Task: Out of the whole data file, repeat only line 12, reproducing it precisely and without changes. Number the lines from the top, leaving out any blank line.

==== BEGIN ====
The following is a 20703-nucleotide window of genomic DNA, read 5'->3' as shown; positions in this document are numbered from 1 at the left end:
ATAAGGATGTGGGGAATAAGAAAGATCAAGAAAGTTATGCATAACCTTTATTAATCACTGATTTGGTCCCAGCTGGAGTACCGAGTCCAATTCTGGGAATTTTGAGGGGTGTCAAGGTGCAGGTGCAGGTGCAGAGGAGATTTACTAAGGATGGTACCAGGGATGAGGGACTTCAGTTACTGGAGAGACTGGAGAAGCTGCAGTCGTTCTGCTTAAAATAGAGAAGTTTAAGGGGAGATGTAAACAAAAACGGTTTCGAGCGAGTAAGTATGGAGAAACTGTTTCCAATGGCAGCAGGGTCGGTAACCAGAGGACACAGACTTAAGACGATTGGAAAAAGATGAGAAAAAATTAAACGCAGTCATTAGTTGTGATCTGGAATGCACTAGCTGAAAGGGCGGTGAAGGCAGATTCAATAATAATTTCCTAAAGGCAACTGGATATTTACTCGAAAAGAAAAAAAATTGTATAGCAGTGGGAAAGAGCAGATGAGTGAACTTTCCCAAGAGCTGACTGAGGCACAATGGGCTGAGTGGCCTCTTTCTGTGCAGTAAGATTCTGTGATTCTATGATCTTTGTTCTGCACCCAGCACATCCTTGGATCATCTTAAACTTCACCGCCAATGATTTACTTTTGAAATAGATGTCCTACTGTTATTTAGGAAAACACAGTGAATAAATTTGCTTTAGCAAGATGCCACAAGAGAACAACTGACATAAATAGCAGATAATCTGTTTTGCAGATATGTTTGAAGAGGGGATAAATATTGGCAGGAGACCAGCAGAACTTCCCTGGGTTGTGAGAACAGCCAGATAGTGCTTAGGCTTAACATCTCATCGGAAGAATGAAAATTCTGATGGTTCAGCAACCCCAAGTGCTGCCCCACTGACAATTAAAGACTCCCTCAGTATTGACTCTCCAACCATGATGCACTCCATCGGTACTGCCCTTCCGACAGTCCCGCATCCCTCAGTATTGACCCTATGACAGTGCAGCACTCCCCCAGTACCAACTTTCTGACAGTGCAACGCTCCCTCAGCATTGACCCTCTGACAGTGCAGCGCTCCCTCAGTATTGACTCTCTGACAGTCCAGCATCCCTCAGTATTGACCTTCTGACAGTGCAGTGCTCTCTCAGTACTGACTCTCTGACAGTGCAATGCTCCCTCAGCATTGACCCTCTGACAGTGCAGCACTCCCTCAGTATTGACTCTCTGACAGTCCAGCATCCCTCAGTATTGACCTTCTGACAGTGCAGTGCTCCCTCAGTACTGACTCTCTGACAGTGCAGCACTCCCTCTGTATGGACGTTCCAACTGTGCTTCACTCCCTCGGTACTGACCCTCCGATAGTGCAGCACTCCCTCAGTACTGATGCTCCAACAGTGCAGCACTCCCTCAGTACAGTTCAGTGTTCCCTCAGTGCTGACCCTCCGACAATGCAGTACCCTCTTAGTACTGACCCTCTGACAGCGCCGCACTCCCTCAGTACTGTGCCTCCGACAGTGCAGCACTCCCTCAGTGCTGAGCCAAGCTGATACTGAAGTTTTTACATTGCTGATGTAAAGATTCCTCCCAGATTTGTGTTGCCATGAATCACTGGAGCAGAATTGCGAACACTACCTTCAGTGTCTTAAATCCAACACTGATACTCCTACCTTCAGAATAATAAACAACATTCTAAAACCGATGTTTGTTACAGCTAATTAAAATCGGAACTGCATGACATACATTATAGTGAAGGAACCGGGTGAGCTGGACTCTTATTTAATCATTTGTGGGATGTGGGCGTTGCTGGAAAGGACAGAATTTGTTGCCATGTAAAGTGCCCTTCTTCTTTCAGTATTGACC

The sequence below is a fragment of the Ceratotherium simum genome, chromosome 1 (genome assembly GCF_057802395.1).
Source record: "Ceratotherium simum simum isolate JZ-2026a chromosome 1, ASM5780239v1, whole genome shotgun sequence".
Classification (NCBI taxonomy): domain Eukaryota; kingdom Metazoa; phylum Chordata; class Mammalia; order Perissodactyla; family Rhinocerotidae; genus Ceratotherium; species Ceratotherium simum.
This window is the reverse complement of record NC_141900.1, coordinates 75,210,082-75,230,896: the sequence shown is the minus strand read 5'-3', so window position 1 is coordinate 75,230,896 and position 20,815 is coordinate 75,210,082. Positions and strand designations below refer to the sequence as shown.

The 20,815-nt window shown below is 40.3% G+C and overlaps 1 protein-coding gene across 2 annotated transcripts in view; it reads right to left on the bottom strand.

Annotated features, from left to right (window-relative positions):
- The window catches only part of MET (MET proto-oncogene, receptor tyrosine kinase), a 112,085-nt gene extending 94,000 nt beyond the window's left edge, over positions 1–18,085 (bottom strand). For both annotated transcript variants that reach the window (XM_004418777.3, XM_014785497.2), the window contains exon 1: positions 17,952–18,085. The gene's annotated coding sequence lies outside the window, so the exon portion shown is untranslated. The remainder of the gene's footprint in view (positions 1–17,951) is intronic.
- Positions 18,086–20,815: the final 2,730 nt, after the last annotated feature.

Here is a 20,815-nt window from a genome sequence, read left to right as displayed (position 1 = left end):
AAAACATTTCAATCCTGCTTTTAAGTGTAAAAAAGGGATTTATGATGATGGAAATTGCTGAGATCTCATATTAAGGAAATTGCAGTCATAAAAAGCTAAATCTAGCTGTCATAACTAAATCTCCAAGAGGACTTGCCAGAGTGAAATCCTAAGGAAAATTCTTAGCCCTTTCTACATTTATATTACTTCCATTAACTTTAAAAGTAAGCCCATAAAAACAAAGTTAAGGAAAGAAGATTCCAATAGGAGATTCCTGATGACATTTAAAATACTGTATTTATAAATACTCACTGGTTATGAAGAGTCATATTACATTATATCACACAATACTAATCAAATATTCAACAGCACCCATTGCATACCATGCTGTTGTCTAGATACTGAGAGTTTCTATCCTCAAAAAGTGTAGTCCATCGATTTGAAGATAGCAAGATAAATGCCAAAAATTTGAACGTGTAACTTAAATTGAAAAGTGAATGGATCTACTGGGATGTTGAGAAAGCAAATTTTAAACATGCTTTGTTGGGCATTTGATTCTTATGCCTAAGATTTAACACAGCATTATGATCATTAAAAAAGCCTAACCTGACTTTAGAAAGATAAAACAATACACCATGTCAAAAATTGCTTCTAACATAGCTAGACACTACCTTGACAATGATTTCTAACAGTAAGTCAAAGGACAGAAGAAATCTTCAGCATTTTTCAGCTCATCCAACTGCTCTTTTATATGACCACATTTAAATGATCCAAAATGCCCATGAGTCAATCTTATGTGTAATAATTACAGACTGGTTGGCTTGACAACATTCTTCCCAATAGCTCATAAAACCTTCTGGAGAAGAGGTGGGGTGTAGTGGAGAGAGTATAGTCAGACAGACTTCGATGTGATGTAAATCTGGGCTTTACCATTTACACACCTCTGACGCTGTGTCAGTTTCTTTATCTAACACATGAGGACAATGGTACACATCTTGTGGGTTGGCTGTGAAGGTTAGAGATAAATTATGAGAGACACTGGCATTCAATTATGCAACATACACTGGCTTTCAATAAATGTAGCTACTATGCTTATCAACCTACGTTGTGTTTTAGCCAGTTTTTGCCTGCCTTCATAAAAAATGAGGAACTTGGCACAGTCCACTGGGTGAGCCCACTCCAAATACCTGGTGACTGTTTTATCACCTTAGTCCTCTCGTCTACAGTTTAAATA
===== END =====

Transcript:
AAAACATTTCAATCCTGCTTTTAAGTGTAAAAAAGGGATTTATGATGATGGAAATTGCTGAGATCTCATATTAAGGAAATTGCAGTCATAAAAAGCTAAATCTAGCTGTCATAACTAAATCTCCAAGAGGACTTGCCAGAGTGAAATCCTAAGGAAAATTCTTAGCCCTTTCTACATTTATATTACTTCCATTAACTTTAAAAGTAAGCCCATAAAAACAAAGTTAAGGAAAGAAGATTCCAATAGGAGATTCCTGATGACATTTAAAATACTGTATTTATAAATACTCACTGGTTATGAAGAGTCATATTACATTATATCACACAATACTAATCAAATATTCAACAGCACCCATTGCATACCATGCTGTTGTCTAGATACTGAGAGTTTCTATCCTCAAAAAGTGTAGTCCATCGATTTGAAGATAGCAAGATAAATGCCAAAAATTTGAACGTGTAACTTAAATTGAAAAGTGAATGGATCTACTGGGATGTTGAGAAAGCAAATTTTAAACATGCTTTGTTGGGCATTTGATTCTTATGCCTAAGATTTAACACAGCATTATGATCATTAAAAAAGCCTAACCTGACTTTAGAAAGATAAAACAATACACCATGTCAAAAATTGCTTCTAACATAGCTAGACACTACCTTGACAATGATTTCTAACAGTAAGTCAAAGGACAGAAGAAATCTTCAGCATTTTTCAGCTCATCCAACTGCTCTTTTATATGACCACATTTAAATGATCCAAAATGCCCATGAGTCAATCTTATGTGTAATAATTACAGACTGGTTGGCTTGACAACATTCTTCCCAATAGCTCATAAAACCTTCTGGAGAAGAGGTGGGGTGTAGTGGAGAGAGTATAGTCAGACAGACTTCGATGTGATGTAAATCTGGGCTTTACCATTTACACACCTCTGACGCTGTGTCAGTTTCTTTATCTAACACATGAGGACAATGGTACACATCTTGTGGGTTGGCTGTGAAGGTTAGAGATAAATTATGAGAGACACTGGCATTCAATTATGCAACATACACTGGCTTTCAATAAATGTAGCTACTATGCTTATCAACCTACGTTGTGTTTTAGCCAGTTTTTGCCTGCCTTCATAAAAAATGAGGAACTTGGCACAGTCCACTGGGTGAGCCCACTCCAAATACCTGGTGACTGTTTTATCACCTTAGTCCTCTCGTCTACAGTTTAAATA